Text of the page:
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Most Secure Operating Systems, VPN for GNU/Linux, and Latest GNU/Linux FUD

  • What’s the most secure operating system?
    Linux has a family of different free versions (known as distributions, or distros) to choose from, based on users’ computer skills. If you’re just getting started, check out Mint or Ubuntu. And because Linux is open-source, users can make copies of modified systems and give them away to friends in need.
  • Choose the Right VPN for Linux in 2019
  • Cryptomining campaign pulls new ‘Linux Rabbit’ malware out of its black hat [Ed: No, it's not ‘Linux Rabbit’ but ‘Weak Password Rabbit’; calling it Linux is rather misleading, distracts from the real problem.]
  • Linux malware: is it so hard to get it right? [Ed: Recognising Catalin Cimpaun for what he really is (and has always been): a clickbaiting troll. For CBS to employ him for ZDNet says a lot about the agenda.]
    Once again, so-called security researchers and tech writers have combined to provide misinformation about trojanised SSH scripts which can be run on a Linux server after said server is compromised through a brute-force attack and root status attained. And they call it Linux malware! Security firm ESET and ZDNet writer Catalin Cimpanu have both got it wrong in the past — the latter on numerous occasions as he simply does not seem to understand anything about the Linux security model — but both continue to persist in trying to pursue the topic. ESET has gone in the wrong direction on torrent files and clients too. Arguably, there is reason to do so: Linux and malware in the same headline do still serve as some kind of clickbait. [...] Cimpanu was more descriptive, but again made the same fundamental mistake. Malware can be created for any operating system, but the crucial question is how do you get it onto that system? [...] Cimpanu's former employer, Bleeping Computer, was also prone to screw-ups of this nature. Here is the editor of Bleeping Computer, Lawrence Abrams, expounding on ransomware targeting Linux servers. But then Bleeping Computer is a relatively small operation. One would have thought that ZDNet, which has tons of resources, would have a little more editorial quality control.

Most Secure Operating Systems, VPN for GNU/Linux, and Latest GNU/Linux FUD

  • What’s the most secure operating system?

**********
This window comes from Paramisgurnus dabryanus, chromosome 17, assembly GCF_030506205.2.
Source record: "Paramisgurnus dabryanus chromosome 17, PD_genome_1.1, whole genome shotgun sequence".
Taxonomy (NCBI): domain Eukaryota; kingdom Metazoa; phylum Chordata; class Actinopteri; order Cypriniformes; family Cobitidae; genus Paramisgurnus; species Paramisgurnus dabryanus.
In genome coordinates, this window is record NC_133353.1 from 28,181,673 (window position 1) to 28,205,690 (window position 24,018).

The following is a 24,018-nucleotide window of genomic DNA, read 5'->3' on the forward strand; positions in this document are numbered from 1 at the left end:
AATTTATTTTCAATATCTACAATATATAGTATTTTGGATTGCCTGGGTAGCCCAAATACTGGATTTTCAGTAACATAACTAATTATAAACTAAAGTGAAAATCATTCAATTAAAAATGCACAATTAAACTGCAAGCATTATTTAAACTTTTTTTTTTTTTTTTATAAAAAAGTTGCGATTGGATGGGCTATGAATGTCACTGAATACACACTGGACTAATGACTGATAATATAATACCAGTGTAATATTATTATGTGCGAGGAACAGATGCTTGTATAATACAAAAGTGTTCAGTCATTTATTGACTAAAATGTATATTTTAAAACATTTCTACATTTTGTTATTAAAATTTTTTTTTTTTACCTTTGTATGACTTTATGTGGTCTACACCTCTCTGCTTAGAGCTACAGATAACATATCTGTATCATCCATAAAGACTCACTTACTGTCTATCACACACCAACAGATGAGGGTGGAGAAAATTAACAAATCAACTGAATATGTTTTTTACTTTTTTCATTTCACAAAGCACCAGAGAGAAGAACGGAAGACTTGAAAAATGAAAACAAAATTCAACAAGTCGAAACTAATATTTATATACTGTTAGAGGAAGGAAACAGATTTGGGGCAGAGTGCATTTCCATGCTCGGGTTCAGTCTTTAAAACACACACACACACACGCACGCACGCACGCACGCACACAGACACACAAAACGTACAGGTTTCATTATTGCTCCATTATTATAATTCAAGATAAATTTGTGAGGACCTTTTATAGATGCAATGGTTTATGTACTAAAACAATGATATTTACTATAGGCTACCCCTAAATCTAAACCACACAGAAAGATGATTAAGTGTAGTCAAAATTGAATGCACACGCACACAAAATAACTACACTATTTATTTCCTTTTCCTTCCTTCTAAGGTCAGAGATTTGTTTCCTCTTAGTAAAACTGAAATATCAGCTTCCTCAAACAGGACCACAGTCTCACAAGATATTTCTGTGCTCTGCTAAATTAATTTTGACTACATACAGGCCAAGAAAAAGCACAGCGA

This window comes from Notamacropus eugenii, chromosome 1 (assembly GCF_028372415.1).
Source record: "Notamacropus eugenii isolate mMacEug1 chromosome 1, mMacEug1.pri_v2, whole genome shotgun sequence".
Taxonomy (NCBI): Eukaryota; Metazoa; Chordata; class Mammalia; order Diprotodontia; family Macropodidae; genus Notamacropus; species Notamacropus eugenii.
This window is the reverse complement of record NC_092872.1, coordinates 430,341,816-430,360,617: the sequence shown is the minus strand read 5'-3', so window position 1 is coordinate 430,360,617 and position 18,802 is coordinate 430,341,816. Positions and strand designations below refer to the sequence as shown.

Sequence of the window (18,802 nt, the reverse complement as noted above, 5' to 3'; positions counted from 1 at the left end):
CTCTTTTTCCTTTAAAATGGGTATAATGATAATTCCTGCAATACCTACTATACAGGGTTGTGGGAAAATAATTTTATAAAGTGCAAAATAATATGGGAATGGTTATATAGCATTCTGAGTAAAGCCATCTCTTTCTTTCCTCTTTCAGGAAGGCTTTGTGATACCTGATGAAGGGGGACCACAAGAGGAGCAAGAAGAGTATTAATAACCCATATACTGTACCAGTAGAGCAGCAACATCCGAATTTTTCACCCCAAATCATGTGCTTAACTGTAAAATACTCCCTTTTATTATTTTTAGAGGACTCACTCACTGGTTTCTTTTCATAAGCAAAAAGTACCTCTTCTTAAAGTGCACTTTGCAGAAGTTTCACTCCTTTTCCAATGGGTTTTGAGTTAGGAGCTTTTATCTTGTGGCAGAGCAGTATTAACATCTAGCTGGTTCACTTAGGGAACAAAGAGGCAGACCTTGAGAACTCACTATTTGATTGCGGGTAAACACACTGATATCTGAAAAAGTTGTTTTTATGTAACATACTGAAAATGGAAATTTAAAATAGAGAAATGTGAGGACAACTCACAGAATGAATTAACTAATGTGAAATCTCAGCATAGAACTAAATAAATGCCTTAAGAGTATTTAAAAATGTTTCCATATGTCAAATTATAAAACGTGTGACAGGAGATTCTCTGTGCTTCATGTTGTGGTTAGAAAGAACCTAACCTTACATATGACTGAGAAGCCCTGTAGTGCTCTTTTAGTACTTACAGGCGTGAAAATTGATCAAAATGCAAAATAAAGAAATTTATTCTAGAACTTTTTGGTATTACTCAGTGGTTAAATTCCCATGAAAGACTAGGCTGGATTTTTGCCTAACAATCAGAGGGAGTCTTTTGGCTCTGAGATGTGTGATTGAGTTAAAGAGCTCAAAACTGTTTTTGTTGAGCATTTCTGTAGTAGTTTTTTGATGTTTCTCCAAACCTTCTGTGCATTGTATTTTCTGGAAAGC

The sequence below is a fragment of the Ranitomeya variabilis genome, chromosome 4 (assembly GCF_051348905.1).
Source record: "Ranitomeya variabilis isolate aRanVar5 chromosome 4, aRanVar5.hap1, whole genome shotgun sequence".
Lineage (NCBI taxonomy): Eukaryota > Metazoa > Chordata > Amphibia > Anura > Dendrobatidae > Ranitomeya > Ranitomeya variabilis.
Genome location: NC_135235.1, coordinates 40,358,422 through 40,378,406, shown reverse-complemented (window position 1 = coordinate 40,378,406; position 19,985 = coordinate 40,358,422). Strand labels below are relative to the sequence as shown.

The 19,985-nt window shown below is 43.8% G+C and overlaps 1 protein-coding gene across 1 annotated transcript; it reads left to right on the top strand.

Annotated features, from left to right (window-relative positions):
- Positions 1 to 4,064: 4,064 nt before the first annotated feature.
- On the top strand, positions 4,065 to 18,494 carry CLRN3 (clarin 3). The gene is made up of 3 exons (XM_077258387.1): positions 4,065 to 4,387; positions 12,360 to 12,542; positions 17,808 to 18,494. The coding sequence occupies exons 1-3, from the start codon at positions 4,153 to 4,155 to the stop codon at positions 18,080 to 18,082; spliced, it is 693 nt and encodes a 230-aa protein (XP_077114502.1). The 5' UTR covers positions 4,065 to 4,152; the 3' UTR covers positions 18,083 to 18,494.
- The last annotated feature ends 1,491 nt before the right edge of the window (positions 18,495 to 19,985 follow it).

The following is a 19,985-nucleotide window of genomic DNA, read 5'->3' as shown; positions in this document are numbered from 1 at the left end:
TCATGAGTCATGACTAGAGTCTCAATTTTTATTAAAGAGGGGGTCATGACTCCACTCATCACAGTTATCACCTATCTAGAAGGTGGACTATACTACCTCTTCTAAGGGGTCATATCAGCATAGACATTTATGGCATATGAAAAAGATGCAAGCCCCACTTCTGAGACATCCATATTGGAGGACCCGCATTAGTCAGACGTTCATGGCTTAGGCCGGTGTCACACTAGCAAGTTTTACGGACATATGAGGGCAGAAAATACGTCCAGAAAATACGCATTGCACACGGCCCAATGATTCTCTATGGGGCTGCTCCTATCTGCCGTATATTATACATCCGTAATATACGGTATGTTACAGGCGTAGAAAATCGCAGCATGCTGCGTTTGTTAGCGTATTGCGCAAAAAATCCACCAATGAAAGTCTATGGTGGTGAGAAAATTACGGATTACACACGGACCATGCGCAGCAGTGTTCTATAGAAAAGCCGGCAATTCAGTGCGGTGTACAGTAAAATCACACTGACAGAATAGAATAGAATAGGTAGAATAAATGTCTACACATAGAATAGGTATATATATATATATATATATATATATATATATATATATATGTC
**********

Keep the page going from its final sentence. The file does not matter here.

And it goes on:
Linux has a family of different free versions (known as distributions, or distros) to choose from, based on users’ computer skills. If you’re just getting started, check out Mint or Ubuntu. And because Linux is open-source, users can make copies of modified systems and give them away to friends in need.
  • Choose the Right VPN for Linux in 2019
  • Cryptomining campaign pulls new ‘Linux Rabbit’ malware out of its black hat [Ed: No, it's not ‘Linux Rabbit’ but ‘Weak Password Rabbit’; calling it Linux is rather misleading, distracts from the real problem.]
  • Linux malware: is it so hard to get it right? [Ed: Recognising Catalin Cimpaun for what he really is (and has always been): a clickbaiting troll. For CBS to employ him for ZDNet says a lot about the agenda.]
    Once again, so-called security researchers and tech writers have combined to provide misinformation about trojanised SSH scripts which can be run on a Linux server after said server is compromised through a brute-force attack and root status attained. And they call it Linux malware! Security firm ESET and ZDNet writer Catalin Cimpanu have both got it wrong in the past — the latter on numerous occasions as he simply does not seem to understand anything about the Linux security model — but both continue to persist in trying to pursue the topic. ESET has gone in the wrong direction on torrent files and clients too. Arguably, there is reason to do so: Linux and malware in the same headline do still serve as some kind of clickbait. [...] Cimpanu was more descriptive, but again made the same fundamental mistake. Malware can be created for any operating system, but the crucial question is how do you get it onto that system? [...] Cimpanu's former employer, Bleeping Computer, was also prone to screw-ups of this nature. Here is the editor of Bleeping Computer, Lawrence Abrams, expounding on ransomware targeting Linux servers. But then Bleeping Computer is a relatively small operation. One would have thought that ZDNet, which has tons of resources, would have a little more editorial quality control.

Now you can run nginx on Wasmjit on all POSIX systems

Wasmjit team announced last week that you can now run Nginx 1.15.3, a free and open source high-performance HTTP server and reverse proxy, in user-space on all POSIX system. Wasmjit is a small embeddable WebAssembly runtime that can be easily ported to most environments. It primarily targets a Linux kernel module capable of hosting Emscripten-generated WebAssembly modules. It comes equipped with a host environment for running in user-space on POSIX systems. This allows you to run WebAssembly modules without having to run an entire browser. Getting Nginx to run had been a major goal for the wasmjit team ever since its first release in late July. Read more

Nextcloud 15 goes social, enforces 2FA and gives you a new generation real-time document editing

Nextcloud 2018 ends the year with a big announcement: Nextcloud 15 is here! This release marks a big step forward for communication and collaboration with others in a secure way, introducing... Read more